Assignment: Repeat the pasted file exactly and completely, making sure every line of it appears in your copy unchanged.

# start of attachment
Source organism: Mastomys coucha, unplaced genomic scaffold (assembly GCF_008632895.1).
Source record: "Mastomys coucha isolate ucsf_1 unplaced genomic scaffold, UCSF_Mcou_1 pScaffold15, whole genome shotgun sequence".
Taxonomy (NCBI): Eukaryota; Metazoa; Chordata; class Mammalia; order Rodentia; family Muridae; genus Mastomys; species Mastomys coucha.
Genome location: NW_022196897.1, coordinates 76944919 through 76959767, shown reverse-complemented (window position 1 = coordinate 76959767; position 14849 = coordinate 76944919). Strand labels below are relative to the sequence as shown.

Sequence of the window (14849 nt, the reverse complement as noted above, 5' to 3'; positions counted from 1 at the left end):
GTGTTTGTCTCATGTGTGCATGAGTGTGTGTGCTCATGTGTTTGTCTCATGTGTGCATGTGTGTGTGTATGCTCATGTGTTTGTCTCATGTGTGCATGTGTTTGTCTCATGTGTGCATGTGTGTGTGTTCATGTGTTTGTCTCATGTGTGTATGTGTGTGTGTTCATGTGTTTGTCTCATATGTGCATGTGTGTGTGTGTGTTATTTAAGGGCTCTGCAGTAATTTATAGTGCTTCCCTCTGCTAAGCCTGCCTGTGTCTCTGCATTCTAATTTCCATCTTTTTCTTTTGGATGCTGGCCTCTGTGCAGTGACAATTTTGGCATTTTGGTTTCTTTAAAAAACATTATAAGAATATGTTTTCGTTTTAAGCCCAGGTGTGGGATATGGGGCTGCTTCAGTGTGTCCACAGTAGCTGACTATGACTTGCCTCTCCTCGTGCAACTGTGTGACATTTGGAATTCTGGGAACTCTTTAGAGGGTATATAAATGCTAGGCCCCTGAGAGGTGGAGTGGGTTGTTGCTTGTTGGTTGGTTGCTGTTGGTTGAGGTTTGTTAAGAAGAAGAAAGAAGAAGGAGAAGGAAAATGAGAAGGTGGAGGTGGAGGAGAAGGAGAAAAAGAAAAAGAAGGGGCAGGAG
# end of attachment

Source organism: Mastomys coucha, unplaced genomic scaffold (assembly GCF_008632895.1).
Source record: "Mastomys coucha isolate ucsf_1 unplaced genomic scaffold, UCSF_Mcou_1 pScaffold15, whole genome shotgun sequence".
Taxonomy (NCBI): Eukaryota; Metazoa; Chordata; class Mammalia; order Rodentia; family Muridae; genus Mastomys; species Mastomys coucha.
Genome location: NW_022196897.1, coordinates 76944919 through 76959767, shown reverse-complemented (window position 1 = coordinate 76959767; position 14849 = coordinate 76944919). Strand labels below are relative to the sequence as shown.

Sequence of the window (14849 nt, the reverse complement as noted above, 5' to 3'; positions counted from 1 at the left end):
GTGTTTGTCTCATGTGTGCATGAGTGTGTGTGCTCATGTGTTTGTCTCATGTGTGCATGTGTGTGTGTATGCTCATGTGTTTGTCTCATGTGTGCATGTGTTTGTCTCATGTGTGCATGTGTGTGTGTTCATGTGTTTGTCTCATGTGTGTATGTGTGTGTGTTCATGTGTTTGTCTCATATGTGCATGTGTGTGTGTGTGTTATTTAAGGGCTCTGCAGTAATTTATAGTGCTTCCCTCTGCTAAGCCTGCCTGTGTCTCTGCATTCTAATTTCCATCTTTTTCTTTTGGATGCTGGCCTCTGTGCAGTGACAATTTTGGCATTTTGGTTTCTTTAAAAAACATTATAAGAATATGTTTTCGTTTTAAGCCCAGGTGTGGGATATGGGGCTGCTTCAGTGTGTCCACAGTAGCTGACTATGACTTGCCTCTCCTCGTGCAACTGTGTGACATTTGGAATTCTGGGAACTCTTTAGAGGGTATATAAATGCTAGGCCCCTGAGAGGTGGAGTGGGTTGTTGCTTGTTGGTTGGTTGCTGTTGGTTGAGGTTTGTTAAGAAGAAGAAAGAAGAAGGAGAAGGAAAATGAGAAGGTGGAGGTGGAGGAGAAGGAGAAAAAGAAAAAGAAGGGGCAGGAG